Tuesday, 21 October 2008
Irish Prisoners Abroad
I welcome the Minister for Foreign Affairs, Deputy Martin. According to current figures, between 800 and 1,000 Irish people are incarcerated in prisons overseas. The majority of these prisoners are held in England and Wales, with others in Europe, South America, Central America and Africa. The conditions in prisons in these countries vary greatly, with many decidedly below basic standards outlined by the United States. It was stated in the Irish Examiner last year that a disproportionate number of suicides occurred among Irish inmates at Brixton Prison in the early part of this decade.
The Report on Irish Prisoners Abroad by Chris Flood provides a troubling depiction of the conditions faced by and concerns among Irish citizens incarcerated in other jurisdictions. It is our responsibility as parliamentarians to try to ease the hardship of Irish prisoners abroad and their families by addressing and implementing the recommendations outlined in the Flood report. The key recommendations in the report are to:
Recognise there is a need to ensure best international practice is employed by the Department of Foreign Affairs in relation to the support it gives to Irish prisoners abroad; establish a new unit within the Department of Foreign Affairs . . . with the objective of overseeing prisoner welfare matters and keeping up to date with international developments in this area . . . establish a register of Irish prisoners abroad . . . [to] include information on family visits . . . establish that every prisoner overseas has a right to a consular visit at least once a year and twice in more difficult . . . countries [such as in Central America]; ensure that prisoners should be visited as soon as possible after arrest.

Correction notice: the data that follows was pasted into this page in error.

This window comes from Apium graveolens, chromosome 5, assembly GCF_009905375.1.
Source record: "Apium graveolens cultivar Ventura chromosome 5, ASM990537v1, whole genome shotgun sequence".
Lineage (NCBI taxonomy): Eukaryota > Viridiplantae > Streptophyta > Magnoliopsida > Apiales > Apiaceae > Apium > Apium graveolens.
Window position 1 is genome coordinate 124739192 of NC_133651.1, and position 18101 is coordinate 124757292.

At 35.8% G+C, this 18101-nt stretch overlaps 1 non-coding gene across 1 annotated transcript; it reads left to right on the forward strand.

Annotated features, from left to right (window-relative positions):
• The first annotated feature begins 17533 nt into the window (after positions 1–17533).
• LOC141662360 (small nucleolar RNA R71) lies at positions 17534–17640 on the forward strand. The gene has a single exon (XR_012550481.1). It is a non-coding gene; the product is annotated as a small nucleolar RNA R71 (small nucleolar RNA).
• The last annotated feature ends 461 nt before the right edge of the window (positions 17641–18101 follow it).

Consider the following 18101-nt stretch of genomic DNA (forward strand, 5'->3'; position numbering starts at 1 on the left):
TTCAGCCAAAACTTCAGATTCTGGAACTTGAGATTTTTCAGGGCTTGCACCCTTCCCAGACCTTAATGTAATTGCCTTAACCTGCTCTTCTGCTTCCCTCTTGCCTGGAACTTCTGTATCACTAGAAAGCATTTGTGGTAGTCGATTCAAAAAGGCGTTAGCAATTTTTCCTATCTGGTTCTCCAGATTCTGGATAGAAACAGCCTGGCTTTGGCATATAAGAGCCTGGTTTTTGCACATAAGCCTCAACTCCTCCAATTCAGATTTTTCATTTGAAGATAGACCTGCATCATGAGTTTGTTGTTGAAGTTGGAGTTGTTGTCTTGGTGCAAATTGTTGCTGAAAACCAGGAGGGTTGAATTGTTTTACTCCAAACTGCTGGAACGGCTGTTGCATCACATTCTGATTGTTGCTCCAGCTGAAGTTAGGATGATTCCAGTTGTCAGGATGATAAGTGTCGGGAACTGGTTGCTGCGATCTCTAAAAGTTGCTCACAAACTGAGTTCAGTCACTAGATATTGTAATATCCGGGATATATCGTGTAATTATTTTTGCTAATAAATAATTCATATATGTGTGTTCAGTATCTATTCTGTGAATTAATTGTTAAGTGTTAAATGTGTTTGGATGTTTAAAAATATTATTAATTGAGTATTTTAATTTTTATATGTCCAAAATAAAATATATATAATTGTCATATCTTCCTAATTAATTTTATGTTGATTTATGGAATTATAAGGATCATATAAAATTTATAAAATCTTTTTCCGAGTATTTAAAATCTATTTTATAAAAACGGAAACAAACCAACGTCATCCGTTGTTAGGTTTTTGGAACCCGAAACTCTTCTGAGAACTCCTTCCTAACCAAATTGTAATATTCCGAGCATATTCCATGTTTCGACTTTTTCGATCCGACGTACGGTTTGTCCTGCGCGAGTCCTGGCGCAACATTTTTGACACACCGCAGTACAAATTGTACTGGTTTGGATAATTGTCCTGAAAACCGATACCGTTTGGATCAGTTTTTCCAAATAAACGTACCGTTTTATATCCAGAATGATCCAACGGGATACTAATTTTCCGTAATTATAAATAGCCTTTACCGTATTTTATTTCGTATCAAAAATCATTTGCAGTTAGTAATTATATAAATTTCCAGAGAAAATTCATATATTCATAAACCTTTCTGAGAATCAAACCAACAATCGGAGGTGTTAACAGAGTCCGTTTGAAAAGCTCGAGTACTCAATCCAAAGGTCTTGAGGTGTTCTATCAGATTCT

The Minister knows as well as I that many people enjoy a great deal of international travel and more Irish people will end up in prisons abroad. We need to ensure our citizens overseas have access to legal, consular and other support systems, including translation services. The families of prisoners overseas are often forgotten about. Some families cannot afford to visit them and are without any kind of support whatsoever. Families bear much of the burden of their family member's imprisonment, providing money for clothes, food, toiletries and telephone calls. We need to provide support for those families. If the recommendations in the report compiled by Mr. Chris Flood were implemented, that would go a long way towards addressing the very real human rights issues concerning Irish citizens. I make no judgment on why those people are in prison.
The Government welcomes the debate. The motion has been tabled by Senator Mary White, who has been a strong advocate of the rights of Irish prisoners overseas. The debate relates to the Flood report. In 2005, the then Minister for Foreign Affairs, Deputy Dermot Ahern, asked former Minister of State, Mr. Chris Flood, to undertake the study. That request arose out of a commitment in the Programme for Prosperity and Fairness to "identify the number of Irish prisoners abroad and their needs for services in prison". Mr. Chris Flood accepted the task and in August last year presented his report to the Minister who warmly welcomed it. Since that date, the Department has begun to implement its main recommendations. The Flood report is a seminal study into the needs of Irish prisoners overseas. It is well thought out and will serve as the template for future action in this area for many years to come.